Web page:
English 211 Pre-Paper-Turn-In Checklist

Follow these instructions to make sure your paper won’t needlessly lose points and so I won’t needlessly spend ink and scarce hand-strength writing the same tired comments about format over and over again.

1) Cite the Norton as your source for the literary text you analyze, and do it in proper MLA style, following the "article from a collection" format in the style sheet which I here reproduce for you yet again!

Tolkien, J.R.R. "Beowulf: The Monsters and the Critics" (1936) Rpt. in R.D. Fulk ed.,  

             Interpretations of "Beowulf": A Critical Anthology. Bloomington, Ind.: Indiana U P,


2) Make sure that when you end a sentence with a quotation, the quotation marks fall outside the period, in the American style, rather than inside the period, in the British style, as in this mention of the word, "sprezzatura." When you are citing a source with parentheses at the end of the sentence, however, the period does not fall inside the quotation marks, but follows the parentheses, as in this citation of a handbook’s statement that "usually the signal phrase includes the author’s name" (Hacker 326).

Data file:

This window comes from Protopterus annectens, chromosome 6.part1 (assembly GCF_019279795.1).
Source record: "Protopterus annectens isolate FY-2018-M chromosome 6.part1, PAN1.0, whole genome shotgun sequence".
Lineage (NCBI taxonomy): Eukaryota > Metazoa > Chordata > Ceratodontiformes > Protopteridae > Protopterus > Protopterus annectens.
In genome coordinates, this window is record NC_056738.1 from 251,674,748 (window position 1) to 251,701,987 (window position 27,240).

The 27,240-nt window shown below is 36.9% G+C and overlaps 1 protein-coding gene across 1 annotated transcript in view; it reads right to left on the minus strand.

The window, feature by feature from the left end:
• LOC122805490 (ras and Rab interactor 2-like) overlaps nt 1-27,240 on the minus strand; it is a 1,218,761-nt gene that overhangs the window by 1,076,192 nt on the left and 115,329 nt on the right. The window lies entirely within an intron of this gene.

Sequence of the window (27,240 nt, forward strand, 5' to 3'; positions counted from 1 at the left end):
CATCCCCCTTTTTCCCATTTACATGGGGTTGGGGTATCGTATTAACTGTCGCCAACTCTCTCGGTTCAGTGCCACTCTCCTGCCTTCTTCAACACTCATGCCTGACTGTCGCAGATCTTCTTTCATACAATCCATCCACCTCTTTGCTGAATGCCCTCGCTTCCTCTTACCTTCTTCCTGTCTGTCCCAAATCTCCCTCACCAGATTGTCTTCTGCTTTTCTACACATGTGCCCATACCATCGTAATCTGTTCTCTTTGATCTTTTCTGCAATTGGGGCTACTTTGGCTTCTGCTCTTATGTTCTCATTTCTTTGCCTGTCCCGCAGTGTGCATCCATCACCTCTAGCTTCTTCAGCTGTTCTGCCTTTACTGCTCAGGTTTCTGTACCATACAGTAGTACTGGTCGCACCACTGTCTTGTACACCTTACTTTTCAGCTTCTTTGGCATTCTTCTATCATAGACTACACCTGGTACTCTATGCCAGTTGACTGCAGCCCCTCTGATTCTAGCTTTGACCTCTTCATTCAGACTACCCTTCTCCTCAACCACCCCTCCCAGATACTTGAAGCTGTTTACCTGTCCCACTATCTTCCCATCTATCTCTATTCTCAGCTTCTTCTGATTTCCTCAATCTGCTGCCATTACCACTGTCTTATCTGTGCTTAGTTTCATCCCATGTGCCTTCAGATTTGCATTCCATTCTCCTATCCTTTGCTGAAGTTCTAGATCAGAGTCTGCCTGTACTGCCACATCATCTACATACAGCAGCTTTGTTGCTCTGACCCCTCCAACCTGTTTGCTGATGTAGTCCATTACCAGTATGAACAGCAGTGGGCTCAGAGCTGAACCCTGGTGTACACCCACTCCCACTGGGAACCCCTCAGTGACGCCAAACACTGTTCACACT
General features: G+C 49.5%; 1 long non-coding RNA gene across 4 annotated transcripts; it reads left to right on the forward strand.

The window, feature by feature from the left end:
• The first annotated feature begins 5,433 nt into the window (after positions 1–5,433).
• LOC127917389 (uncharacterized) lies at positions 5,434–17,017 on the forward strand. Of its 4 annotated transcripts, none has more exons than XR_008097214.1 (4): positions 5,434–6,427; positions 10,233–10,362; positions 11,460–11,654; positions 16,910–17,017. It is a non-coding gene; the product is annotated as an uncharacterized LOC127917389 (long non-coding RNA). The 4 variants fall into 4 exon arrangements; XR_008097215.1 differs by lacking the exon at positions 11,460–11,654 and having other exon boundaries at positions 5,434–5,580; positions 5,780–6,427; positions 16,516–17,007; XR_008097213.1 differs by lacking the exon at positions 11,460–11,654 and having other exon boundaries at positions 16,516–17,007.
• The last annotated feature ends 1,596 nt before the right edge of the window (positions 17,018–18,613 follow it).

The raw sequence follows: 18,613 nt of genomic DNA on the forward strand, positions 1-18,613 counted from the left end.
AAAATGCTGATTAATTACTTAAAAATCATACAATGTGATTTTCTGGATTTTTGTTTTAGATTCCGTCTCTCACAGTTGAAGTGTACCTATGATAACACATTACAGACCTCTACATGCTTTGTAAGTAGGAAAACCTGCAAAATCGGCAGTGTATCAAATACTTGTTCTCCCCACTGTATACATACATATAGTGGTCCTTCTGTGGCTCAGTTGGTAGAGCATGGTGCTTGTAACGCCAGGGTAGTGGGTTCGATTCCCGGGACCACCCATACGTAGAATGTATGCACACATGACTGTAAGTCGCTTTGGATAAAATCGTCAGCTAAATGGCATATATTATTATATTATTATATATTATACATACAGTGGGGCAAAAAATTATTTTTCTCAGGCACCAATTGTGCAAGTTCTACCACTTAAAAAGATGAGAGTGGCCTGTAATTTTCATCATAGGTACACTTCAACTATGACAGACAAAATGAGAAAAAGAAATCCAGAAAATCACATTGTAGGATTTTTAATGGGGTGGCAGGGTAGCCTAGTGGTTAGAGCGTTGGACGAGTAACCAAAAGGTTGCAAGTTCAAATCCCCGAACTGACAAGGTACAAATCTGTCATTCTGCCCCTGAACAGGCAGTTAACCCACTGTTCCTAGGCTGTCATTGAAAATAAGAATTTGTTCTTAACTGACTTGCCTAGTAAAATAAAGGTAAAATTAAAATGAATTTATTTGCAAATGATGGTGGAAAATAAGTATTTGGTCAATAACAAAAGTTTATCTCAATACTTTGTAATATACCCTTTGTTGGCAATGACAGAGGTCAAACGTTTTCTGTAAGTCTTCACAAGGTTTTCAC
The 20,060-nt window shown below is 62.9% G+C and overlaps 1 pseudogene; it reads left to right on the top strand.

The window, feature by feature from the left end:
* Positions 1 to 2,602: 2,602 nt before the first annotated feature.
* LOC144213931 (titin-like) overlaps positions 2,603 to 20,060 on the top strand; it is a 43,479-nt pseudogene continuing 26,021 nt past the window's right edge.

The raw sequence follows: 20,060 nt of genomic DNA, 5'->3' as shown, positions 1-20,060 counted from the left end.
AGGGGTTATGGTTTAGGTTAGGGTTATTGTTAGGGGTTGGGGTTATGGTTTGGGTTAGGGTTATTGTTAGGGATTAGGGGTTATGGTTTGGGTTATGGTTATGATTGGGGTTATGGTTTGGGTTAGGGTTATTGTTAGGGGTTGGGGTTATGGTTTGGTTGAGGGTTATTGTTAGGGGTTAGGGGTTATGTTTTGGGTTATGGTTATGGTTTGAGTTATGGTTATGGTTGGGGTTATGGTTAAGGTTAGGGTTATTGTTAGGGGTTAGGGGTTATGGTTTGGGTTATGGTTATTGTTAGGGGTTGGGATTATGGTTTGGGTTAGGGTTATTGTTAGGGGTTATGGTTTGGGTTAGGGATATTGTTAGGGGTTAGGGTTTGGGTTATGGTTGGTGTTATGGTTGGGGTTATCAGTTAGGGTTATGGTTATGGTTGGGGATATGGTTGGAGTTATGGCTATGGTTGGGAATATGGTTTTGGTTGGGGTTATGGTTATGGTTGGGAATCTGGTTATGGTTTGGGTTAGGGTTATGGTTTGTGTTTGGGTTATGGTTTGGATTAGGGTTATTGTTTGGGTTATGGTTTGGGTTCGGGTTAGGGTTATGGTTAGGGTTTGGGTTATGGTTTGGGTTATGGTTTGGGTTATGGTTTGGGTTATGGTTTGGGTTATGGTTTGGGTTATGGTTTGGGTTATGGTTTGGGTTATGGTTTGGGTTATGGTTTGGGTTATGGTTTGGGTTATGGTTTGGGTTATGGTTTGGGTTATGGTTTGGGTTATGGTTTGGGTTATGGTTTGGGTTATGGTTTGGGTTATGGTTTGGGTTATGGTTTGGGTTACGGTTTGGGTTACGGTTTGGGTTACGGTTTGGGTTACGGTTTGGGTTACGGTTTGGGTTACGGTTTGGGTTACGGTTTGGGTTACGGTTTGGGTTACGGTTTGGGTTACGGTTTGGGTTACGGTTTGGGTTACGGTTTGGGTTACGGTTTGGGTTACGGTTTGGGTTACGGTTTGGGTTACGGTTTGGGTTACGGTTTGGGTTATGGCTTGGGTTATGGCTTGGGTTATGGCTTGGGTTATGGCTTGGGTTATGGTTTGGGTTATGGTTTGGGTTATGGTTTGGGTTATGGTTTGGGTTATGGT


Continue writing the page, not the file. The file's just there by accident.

3) Your title must carefully describe the paper. An academic paper is not a poem, nor a novel, nor a newspaper article. Look at scholarly articles on your topic and imitate their titles. Your keywords and primary sources must show up in the title.

4) Your Works Cited section must be properly formatted, using hanging indents rather than normal paragraph indents or flush-left style, and it must include only works you actually cite. It’s not a "bibliography" of all works consulted.

5) Number your pages! If I have to do it for you, it will cost you points.

6) Staple your paper together, with the pages in proper order. Myers wants paper clips; Sanders wants staples. (The papers don’t fall apart that way.)

7) If you have indulged yourself in block quotations, only indent from the left and only five spaces or one tab. In general, there is no need to quote at such length unless you are going to comment specifically on the word choice of the passage you quote. Consider paraphrase, instead, and remember that the reader has read the primary source already. Don’t belabor him/her with a recounting of the obvious facts of the text.

8) Use a 12-point font, and don’t use anything bizarre that draws more attention to your typography than to your ideas. Give the paper 1-inch margins on all sides so I have room to compliment you on your genius. Include all necessary information on the first page so I know who wrote it and for what course.